“The Sociology of Professional Wrestling” course

Even as news about the Sociology of Jay-Z course at Georgetown continues to spread, I ran into news about a sociology course about professional wrestling:

On Oct. 16, professional wrestling came to Brock University with the third annual “Brock Brawl”. The live pro wrestling event not only served as entertainment for members of the Brock community, it also represented a learning experience for students at Brock enrolled in the SOCI 3P55 course, also known as, “The Sociology of Professional Wrestling”.

Daniel Glenday, a Professor in the Department of Sociology, teaches Sociology (SOCI) 3P55 at Brock, which is the only course offered in North America that purely focuses on pro wrestling.

“The idea of this course is to ‘wise people up’ to wrestling,” said Glenday. “It’s a big part of cultures all around the world, but no one is studying it. It’s everywhere, so we should really take a look at what it means.”…

The Sociology of Professional Wrestling was first offered at Brock in 2006. Glenday said the course addresses the misunderstandings and prejudices people have towards pro wrestling, which has been criticized for its “excessive violence, sexism, homophobia and ethnic/racial stereotyping”. Glenday also hopes to dismiss the argument that pro wrestling leads to an increase in bullying by younger girls and boys.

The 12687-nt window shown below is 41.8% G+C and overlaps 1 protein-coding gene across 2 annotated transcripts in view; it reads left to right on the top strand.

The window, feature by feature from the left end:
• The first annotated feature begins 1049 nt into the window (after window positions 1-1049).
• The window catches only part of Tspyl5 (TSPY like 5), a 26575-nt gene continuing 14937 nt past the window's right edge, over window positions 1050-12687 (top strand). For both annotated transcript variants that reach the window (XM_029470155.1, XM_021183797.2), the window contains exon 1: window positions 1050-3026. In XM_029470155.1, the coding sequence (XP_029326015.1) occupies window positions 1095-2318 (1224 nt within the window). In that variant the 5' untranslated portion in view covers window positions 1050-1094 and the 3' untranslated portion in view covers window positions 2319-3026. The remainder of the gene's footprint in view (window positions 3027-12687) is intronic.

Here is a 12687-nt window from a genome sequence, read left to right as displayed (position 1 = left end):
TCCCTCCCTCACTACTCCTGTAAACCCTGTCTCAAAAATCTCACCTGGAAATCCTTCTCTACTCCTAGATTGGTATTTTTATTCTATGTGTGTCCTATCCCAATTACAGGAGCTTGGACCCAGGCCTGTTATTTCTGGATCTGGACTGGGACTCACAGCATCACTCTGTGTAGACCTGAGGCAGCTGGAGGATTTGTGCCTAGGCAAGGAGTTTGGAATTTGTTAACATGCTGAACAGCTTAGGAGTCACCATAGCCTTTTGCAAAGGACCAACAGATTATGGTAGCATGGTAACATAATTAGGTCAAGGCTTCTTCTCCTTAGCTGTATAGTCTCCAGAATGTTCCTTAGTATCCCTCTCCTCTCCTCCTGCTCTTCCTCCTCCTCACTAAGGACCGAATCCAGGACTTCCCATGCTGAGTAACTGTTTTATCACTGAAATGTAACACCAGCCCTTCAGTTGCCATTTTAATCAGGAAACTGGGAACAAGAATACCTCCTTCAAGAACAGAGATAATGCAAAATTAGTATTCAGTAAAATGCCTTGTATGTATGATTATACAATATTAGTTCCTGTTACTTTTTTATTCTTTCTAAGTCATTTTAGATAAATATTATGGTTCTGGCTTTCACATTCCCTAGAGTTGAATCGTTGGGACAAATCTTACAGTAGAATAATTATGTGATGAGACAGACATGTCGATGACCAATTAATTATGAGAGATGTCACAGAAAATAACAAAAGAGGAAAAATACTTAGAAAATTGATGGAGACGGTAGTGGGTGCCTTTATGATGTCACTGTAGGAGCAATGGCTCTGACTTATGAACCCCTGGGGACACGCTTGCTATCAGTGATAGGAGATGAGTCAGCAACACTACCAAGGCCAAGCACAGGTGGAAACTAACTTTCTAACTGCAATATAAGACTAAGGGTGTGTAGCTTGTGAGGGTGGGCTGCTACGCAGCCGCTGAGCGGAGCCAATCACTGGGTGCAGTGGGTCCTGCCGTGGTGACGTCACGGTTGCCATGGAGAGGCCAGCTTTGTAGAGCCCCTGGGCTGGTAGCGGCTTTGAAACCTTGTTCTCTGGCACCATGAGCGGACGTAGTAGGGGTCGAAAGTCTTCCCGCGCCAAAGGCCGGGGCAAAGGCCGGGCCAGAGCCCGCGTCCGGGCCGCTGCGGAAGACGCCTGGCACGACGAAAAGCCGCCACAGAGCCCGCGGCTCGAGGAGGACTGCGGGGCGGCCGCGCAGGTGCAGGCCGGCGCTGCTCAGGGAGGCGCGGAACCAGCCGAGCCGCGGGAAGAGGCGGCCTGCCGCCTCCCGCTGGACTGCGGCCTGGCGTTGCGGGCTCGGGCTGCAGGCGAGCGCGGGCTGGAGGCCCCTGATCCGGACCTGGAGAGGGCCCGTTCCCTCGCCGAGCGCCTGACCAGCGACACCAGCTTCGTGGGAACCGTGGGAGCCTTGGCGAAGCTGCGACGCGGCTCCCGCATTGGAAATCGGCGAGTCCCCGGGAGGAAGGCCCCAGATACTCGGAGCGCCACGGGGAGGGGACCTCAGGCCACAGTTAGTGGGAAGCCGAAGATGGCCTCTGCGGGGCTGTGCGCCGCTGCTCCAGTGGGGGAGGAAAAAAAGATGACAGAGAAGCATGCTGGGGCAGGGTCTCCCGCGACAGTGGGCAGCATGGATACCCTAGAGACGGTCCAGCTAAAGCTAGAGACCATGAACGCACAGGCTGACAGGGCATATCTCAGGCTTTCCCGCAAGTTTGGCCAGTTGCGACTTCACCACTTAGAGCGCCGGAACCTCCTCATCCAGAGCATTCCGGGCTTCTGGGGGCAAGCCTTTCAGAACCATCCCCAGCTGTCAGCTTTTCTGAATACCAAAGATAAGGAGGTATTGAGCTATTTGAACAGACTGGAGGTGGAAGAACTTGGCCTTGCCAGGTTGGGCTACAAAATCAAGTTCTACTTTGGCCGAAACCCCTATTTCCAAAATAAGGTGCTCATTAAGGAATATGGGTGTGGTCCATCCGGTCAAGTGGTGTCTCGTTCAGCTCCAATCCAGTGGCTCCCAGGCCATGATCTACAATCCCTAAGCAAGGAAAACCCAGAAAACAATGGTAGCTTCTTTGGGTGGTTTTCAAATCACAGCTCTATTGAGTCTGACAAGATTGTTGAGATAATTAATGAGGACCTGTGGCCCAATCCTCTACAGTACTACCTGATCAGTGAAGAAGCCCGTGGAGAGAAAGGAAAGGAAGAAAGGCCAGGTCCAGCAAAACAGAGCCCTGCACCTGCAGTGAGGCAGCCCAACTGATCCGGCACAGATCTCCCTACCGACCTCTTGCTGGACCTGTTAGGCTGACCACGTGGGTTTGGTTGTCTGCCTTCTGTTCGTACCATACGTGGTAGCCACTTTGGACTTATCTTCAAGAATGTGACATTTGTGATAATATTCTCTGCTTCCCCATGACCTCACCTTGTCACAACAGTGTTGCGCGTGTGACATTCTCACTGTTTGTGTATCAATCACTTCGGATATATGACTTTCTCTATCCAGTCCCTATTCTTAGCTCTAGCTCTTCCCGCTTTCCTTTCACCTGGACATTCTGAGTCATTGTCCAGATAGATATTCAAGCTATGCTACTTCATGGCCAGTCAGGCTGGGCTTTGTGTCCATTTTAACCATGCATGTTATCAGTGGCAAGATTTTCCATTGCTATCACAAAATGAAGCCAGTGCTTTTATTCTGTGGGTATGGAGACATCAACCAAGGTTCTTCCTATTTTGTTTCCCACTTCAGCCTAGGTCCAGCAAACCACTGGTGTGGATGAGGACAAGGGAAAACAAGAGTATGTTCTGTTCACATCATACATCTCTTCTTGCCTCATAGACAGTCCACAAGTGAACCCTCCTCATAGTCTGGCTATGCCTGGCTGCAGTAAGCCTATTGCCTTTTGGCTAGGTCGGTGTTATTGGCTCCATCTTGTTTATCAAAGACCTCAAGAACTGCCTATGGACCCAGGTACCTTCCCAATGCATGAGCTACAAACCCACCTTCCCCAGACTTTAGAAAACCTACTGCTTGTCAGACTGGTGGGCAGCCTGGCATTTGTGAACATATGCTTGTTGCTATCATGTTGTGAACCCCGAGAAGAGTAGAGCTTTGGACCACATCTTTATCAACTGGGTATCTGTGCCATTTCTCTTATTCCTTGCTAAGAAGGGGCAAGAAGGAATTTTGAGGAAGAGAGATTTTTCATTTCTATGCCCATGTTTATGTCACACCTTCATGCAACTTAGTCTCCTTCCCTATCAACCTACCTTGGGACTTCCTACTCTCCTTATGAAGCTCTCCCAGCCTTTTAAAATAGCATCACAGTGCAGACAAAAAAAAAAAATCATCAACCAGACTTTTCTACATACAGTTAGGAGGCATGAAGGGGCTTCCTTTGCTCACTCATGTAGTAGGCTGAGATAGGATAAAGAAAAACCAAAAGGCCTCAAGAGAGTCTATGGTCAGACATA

I assume there would a lot of material to work with in this course regarding masculinity, violence, and popular culture.

Is professional wrestling still popular? I know it is still on the air but I haven’t seen many commercials for it or heard about it leaking out into the popular culture. One website suggests the October 10th Monday Night Raw pulled down a rating of 3.2 and the latest “Impact Wrestling” (Thu Oct 13) had a 0.5 rating (better than “The Daily Show” and “The Colbert Report”). Perhaps I am in the wrong target demographic and/or am not watching the right channels.

0 thoughts on ““The Sociology of Professional Wrestling” course

  1. Pro wrestling is still hugely popular amongst lower income, younger males. I have had to suffer through a lot of conversations regarding “wrestling” due to the demographic I work with.

    Once they get a little older, they focus on Mixed Martial Arts bouts.


  2. I still love to watch wrestling… specifically WWE, not a big fan of TNA. i agree its not the same any more, not as popular especially among older men. WWF back in the day was mainly targeted towards 18+ males with heavier story lines, swearing, sexual content and all that stuff… and it worked! They lost a lot of their viewers as the show became less and less aggressive. Right now WWE is a PG show because their main target is kids! If u ask around a middle school, u’ll find a lot of kids watch pro-wrestling. it’s just not aggressive enough for the older audience, esp when u have a choice between kid-ish story lines and ‘fake’ fights on WWE or manly, more aggressive ‘real’ fights on UFC.


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